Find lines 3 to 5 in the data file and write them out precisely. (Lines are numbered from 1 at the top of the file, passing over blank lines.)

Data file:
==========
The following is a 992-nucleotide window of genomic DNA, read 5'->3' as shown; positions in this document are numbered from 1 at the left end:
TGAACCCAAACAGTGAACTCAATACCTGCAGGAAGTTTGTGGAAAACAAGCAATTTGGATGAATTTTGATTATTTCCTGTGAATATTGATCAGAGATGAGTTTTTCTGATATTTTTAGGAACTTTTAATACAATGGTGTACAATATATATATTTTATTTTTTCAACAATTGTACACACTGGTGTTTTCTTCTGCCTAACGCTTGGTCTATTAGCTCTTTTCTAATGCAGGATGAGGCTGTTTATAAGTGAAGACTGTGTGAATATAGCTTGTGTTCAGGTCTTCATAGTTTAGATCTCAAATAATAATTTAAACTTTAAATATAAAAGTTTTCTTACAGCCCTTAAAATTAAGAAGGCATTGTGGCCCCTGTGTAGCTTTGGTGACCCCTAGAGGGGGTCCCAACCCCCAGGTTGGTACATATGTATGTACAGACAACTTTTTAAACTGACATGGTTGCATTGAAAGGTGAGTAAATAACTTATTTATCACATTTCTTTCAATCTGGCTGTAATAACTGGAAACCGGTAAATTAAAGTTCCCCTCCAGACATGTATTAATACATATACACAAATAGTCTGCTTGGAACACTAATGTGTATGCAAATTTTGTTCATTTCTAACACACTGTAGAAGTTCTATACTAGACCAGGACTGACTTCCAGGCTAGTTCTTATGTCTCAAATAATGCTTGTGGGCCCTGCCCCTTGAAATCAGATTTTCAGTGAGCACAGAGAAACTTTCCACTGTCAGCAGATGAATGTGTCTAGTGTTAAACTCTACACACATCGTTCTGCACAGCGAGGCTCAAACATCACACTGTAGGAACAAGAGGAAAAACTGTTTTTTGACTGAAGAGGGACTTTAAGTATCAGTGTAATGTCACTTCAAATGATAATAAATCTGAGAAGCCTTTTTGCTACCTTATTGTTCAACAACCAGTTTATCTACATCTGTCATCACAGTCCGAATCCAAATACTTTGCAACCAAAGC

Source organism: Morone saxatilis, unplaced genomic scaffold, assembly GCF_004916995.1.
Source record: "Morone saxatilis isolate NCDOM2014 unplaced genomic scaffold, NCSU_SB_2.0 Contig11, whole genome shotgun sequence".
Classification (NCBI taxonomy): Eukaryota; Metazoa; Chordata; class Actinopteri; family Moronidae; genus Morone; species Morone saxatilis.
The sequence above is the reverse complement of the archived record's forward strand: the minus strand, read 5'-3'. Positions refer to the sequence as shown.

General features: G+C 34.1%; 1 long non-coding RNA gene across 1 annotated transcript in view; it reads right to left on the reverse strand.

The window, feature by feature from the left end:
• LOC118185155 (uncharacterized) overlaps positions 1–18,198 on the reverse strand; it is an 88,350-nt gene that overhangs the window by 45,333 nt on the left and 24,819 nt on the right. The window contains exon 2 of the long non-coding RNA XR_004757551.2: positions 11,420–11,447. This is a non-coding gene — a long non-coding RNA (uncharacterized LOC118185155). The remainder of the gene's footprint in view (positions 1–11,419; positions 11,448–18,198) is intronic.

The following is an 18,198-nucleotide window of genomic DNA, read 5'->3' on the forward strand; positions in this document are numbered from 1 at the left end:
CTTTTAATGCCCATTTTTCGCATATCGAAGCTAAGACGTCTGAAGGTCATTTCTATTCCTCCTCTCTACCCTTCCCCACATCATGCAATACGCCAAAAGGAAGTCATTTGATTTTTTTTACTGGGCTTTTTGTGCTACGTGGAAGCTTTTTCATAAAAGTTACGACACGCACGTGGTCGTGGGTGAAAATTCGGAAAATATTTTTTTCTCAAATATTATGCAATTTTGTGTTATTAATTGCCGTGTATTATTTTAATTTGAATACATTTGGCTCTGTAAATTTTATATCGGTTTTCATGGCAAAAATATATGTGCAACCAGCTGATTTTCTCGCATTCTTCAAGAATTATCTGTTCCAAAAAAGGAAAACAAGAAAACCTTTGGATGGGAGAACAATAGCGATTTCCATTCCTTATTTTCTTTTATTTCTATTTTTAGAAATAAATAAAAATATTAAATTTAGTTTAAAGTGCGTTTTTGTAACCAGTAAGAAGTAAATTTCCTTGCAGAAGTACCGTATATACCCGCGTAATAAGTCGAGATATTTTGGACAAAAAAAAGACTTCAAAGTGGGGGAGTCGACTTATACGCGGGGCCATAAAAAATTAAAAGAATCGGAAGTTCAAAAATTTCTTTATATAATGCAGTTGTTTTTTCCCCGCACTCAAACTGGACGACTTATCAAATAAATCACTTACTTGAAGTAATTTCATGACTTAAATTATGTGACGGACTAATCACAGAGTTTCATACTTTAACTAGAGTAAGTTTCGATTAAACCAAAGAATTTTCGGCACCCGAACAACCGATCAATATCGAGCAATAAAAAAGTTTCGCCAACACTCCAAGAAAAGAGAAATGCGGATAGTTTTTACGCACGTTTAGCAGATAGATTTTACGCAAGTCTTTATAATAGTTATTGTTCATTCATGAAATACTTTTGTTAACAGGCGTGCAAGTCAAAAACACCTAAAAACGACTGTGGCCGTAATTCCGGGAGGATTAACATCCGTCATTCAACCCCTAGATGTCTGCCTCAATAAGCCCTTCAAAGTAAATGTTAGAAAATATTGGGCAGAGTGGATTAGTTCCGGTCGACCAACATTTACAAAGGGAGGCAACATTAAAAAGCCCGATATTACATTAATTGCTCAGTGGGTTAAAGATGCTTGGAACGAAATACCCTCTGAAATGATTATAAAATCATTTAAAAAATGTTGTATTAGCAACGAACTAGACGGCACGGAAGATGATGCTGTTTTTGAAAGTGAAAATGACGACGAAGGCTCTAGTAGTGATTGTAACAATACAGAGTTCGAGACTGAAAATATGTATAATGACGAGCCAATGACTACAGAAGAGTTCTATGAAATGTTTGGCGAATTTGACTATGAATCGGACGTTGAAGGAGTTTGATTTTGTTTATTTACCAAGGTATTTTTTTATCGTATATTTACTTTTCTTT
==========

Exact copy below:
Source organism: Morone saxatilis, unplaced genomic scaffold, assembly GCF_004916995.1.
Source record: "Morone saxatilis isolate NCDOM2014 unplaced genomic scaffold, NCSU_SB_2.0 Contig11, whole genome shotgun sequence".
Classification (NCBI taxonomy): Eukaryota; Metazoa; Chordata; class Actinopteri; family Moronidae; genus Morone; species Morone saxatilis.